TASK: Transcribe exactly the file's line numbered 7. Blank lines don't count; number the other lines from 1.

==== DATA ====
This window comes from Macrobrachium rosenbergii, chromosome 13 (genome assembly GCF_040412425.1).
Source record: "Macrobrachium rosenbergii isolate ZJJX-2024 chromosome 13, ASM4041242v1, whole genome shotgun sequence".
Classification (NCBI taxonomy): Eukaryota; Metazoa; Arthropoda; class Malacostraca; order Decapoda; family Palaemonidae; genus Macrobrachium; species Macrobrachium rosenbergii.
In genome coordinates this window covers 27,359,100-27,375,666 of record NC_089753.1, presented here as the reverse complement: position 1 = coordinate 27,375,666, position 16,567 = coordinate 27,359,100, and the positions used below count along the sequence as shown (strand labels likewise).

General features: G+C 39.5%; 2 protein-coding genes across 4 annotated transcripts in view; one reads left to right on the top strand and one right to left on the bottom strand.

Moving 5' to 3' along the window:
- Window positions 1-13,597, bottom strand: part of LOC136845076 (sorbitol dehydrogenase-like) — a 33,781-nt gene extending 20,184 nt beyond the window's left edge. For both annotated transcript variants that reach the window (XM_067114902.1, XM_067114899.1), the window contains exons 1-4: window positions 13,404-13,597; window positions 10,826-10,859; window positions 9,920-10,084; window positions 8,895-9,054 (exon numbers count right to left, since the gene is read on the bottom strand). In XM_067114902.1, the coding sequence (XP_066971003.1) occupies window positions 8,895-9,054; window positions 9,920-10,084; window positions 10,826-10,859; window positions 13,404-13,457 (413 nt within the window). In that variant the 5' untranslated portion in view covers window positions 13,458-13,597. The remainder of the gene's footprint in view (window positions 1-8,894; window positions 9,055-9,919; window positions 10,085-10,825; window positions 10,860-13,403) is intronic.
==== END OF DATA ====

- Window positions 1-13,597, bottom strand: part of LOC136845076 (sorbitol dehydrogenase-like) — a 33,781-nt gene extending 20,184 nt beyond the window's left edge. For both annotated transcript variants that reach the window (XM_067114902.1, XM_067114899.1), the window contains exons 1-4: window positions 13,404-13,597; window positions 10,826-10,859; window positions 9,920-10,084; window positions 8,895-9,054 (exon numbers count right to left, since the gene is read on the bottom strand). In XM_067114902.1, the coding sequence (XP_066971003.1) occupies window positions 8,895-9,054; window positions 9,920-10,084; window positions 10,826-10,859; window positions 13,404-13,457 (413 nt within the window). In that variant the 5' untranslated portion in view covers window positions 13,458-13,597. The remainder of the gene's footprint in view (window positions 1-8,894; window positions 9,055-9,919; window positions 10,085-10,825; window positions 10,860-13,403) is intronic.